Materials and Methods

Study population

This study was reviewed and approved by the Institutional Review Board of the University of Washington. Patients with anal or lung carcinoma were identified using a database of cancer patients treated at the University of Washington Medical Center between 2007 and 2014. The following eligibility criteria were used to select the study population: (1) ≥ 18 years of age, (2) anal or lung cancer; (3) treatment with radiation therapy at our institution; (4) baseline and follow-up for a minimum of 6 weeks with complete blood counts available for review. Patients receiving chemotherapy concurrent with radiation therapy had to start chemotherapy within one day of starting radiation treatment.

Treatment details

Medical records for included patients were reviewed for dose and duration of radiation therapy, dose, type and duration of chemotherapy, clinical staging, and HIV status and treatment medications. Additional data obtained included age at the time of therapy, site of radiation therapy, complications resulting from treatment, and recurrence of the disease. These patients were then subdivided into groups based on HIV status, and the HIV-positive patients were further subdivided based on HAART with a protease inhibitor versus no protease inhibitors. Protease Inhibitors that were used by patients in this study were ritonavir, darunavir, atazanavir, and saquinavir.

Treatment and lymphocyte count and hematocrit examination

White blood cell counts and hematocrit were collected prior to starting treatment, weekly during chemo/radiation therapy, and thereafter for up to 3 months. CD4 counts prior to therapy were collected, but there was not enough consistency in the availability of these blood counts to be able to reference an accurate analysis.

Statistical analysis

Patient baseline characteristics were summarized using descriptive statistics. Unpaired t-tests were used to compare blood counts between HIV-infected patients and HIV-uninfected patients, as well as among HIV-infected patients taking protease inhibitors compared to HIV-infected patients not taking protease inhibitors. All p values are reported as one-sided. P values less than 0.05 were regarded as significant.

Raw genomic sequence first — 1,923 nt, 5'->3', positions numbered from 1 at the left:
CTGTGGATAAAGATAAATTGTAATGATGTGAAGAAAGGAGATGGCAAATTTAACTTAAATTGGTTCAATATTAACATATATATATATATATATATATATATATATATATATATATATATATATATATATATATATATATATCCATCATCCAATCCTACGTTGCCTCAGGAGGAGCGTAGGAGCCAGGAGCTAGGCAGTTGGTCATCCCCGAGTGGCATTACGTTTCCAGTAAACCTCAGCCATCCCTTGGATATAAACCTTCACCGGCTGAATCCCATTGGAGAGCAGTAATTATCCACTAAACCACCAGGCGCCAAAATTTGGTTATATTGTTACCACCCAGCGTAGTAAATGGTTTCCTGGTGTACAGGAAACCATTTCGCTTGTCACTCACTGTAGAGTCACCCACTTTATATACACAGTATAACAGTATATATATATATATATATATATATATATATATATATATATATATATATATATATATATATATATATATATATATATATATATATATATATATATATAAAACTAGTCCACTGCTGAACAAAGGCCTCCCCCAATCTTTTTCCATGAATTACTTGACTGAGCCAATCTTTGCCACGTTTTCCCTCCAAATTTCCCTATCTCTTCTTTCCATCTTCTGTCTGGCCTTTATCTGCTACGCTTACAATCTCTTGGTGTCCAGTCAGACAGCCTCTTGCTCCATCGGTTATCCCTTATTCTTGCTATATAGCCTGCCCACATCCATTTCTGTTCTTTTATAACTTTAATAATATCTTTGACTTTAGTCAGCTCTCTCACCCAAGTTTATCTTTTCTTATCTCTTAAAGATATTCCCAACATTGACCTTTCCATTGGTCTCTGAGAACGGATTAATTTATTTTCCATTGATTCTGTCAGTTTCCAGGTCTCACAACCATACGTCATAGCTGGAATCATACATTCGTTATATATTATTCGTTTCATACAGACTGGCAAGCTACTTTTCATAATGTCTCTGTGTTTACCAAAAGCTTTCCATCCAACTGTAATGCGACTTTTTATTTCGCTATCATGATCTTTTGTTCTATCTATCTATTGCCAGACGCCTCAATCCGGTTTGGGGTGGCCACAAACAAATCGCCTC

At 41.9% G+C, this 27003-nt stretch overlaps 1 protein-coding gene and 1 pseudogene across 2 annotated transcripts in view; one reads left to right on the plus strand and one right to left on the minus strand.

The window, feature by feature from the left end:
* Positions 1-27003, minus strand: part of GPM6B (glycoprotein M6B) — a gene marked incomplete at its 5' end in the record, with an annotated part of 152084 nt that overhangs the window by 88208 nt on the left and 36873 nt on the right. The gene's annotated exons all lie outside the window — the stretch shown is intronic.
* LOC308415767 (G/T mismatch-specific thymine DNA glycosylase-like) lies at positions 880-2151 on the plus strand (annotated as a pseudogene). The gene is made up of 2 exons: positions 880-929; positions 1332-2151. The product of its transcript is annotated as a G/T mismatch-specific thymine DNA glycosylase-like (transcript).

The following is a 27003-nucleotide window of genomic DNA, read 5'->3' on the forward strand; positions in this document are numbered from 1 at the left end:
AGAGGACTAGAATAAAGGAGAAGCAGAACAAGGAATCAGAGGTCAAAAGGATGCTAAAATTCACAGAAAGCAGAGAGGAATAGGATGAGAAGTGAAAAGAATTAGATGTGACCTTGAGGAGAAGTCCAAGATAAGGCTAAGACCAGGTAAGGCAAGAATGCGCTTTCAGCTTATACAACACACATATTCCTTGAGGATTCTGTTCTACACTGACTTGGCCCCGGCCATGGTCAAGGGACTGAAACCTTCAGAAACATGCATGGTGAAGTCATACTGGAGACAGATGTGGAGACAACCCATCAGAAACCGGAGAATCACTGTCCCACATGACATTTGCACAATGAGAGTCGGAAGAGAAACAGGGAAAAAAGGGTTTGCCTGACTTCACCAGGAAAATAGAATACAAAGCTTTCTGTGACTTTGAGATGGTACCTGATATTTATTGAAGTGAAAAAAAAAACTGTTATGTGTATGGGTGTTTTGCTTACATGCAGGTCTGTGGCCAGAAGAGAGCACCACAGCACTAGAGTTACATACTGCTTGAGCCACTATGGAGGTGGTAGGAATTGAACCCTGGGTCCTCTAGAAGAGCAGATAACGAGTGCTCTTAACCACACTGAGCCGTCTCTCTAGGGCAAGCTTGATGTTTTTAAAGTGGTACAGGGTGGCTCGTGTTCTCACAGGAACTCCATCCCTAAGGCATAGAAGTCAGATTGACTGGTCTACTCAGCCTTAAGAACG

Results

Patient characteristics

From 2007-2014, 50 patients with anal cancer were treated

Table 1. Patient demographics and treatment details.

radio table 25.1

and followed at our institution. An additional 8 HIV-positive patients with lung cancer were also identified for analysis of blood counts in patients who were on protease inhibitors versus not. Table 1 provides a summary of patient characteristics. For the 50 patients with anal cancer identified for this study, 39 were without HIV and 11 with HIV. For patients with anal cancer, mean administered dose of radiation was 50.4 Gy. Concomitant with this radiation, most patients (29/50) were treated with mitomycin plus 5-FU, some patients (17/50) were treated with other chemotherapy regimens (such as capecitabine, cisplatin plus 5-FU, and mitomycin C plus capecitabine), and a few patients (4/50) were not treated with concomitant chemotherapy. For the 8 patients with HIV who received curative radiation for lung cancer, they were treated to 60-74 Gy, with half the patients (4/8) receiving concurrent cisplatin/ etoposide.

HIV positive versus negative population

For the 50 patients with anal cancer, median white blood cell count (WBC) and hematocrit

(HCT) were both within normal limits at baseline before beginning radiation or chemotherapy (WBC=6.69 x 103/μL and HCT =37 units). Baseline HCT and WBC were lower in the HIV-positive versus negative groups (HCT 34 vs. 38 units, p=0.024; WBC 6.08 x103/μL vs. 7.13 x103/μL p=0.003). However, both groups were treated with similar chemotherapy regimens and dosing. Average CD4 count pretreatment was 282 cells/mm3. Changes in weekly HCT and WBC counts after starting radiation showed no statistically significant differences between the HIV positive versus HIV negative patient groups (Figure 1). Radiation and chemotherapy typically lasted 5-6 weeks. Data points with less than 5 patients were not included in the analysis.

Figure 1. Effect of HIV status on percent changes in blood counts from baseline after the start of radiation therapy. (A) Hematocrit (HCT); (B) White blood cell count (WBC).

radio fig 25.1a

radio_fig_25.1b

 

 



HIV protease inhibitor use

To look at the effect of HIV protease inhibitor use on blood counts during radiation treatment, we looked at 11 patients with HIV and anal cancer, and 8 patients with HIV and lung cancer. Ten patients were taking protease inhibitors during chemoradiation and 9 patients were not. Compared to HIV patients not on protease inhibitors during radiation treatment, protease inhibitor use was found to have a consistently suppressive effect on HCT change during radiation treatment, but no detectable effect on WBC changes during treatment (Figure